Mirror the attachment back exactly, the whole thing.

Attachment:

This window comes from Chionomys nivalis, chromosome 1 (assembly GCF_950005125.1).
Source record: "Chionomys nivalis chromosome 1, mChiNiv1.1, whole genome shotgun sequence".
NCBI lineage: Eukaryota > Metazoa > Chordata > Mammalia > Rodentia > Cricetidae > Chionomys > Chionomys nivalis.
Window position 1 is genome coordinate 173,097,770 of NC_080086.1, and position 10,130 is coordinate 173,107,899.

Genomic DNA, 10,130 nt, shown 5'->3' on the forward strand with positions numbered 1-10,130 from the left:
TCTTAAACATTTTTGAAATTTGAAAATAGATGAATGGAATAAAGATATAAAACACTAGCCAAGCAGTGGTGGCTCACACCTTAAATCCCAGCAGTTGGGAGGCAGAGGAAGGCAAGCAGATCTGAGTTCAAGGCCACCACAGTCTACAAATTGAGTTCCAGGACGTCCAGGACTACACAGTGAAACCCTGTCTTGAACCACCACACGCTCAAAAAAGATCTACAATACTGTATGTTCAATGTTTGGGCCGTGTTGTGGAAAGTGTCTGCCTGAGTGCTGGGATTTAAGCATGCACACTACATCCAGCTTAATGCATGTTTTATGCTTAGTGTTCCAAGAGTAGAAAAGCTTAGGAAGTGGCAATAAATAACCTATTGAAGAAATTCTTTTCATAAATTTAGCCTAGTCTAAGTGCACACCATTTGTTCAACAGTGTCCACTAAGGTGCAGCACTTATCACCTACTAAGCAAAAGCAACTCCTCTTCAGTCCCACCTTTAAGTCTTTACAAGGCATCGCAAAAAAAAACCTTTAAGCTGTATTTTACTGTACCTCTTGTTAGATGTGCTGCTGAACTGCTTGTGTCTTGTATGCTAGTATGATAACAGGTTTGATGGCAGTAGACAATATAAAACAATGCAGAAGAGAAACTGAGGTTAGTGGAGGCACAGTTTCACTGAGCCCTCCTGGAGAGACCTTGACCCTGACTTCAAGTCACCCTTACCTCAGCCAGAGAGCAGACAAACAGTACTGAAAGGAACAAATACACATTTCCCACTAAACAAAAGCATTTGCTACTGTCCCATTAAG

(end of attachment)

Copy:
This window comes from Chionomys nivalis, chromosome 1 (assembly GCF_950005125.1).
Source record: "Chionomys nivalis chromosome 1, mChiNiv1.1, whole genome shotgun sequence".
NCBI lineage: Eukaryota > Metazoa > Chordata > Mammalia > Rodentia > Cricetidae > Chionomys > Chionomys nivalis.
Window position 1 is genome coordinate 173,097,770 of NC_080086.1, and position 10,130 is coordinate 173,107,899.

Genomic DNA, 10,130 nt, shown 5'->3' on the forward strand with positions numbered 1-10,130 from the left:
TCTTAAACATTTTTGAAATTTGAAAATAGATGAATGGAATAAAGATATAAAACACTAGCCAAGCAGTGGTGGCTCACACCTTAAATCCCAGCAGTTGGGAGGCAGAGGAAGGCAAGCAGATCTGAGTTCAAGGCCACCACAGTCTACAAATTGAGTTCCAGGACGTCCAGGACTACACAGTGAAACCCTGTCTTGAACCACCACACGCTCAAAAAAGATCTACAATACTGTATGTTCAATGTTTGGGCCGTGTTGTGGAAAGTGTCTGCCTGAGTGCTGGGATTTAAGCATGCACACTACATCCAGCTTAATGCATGTTTTATGCTTAGTGTTCCAAGAGTAGAAAAGCTTAGGAAGTGGCAATAAATAACCTATTGAAGAAATTCTTTTCATAAATTTAGCCTAGTCTAAGTGCACACCATTTGTTCAACAGTGTCCACTAAGGTGCAGCACTTATCACCTACTAAGCAAAAGCAACTCCTCTTCAGTCCCACCTTTAAGTCTTTACAAGGCATCGCAAAAAAAAACCTTTAAGCTGTATTTTACTGTACCTCTTGTTAGATGTGCTGCTGAACTGCTTGTGTCTTGTATGCTAGTATGATAACAGGTTTGATGGCAGTAGACAATATAAAACAATGCAGAAGAGAAACTGAGGTTAGTGGAGGCACAGTTTCACTGAGCCCTCCTGGAGAGACCTTGACCCTGACTTCAAGTCACCCTTACCTCAGCCAGAGAGCAGACAAACAGTACTGAAAGGAACAAATACACATTTCCCACTAAACAAAAGCATTTGCTACTGTCCCATTAAG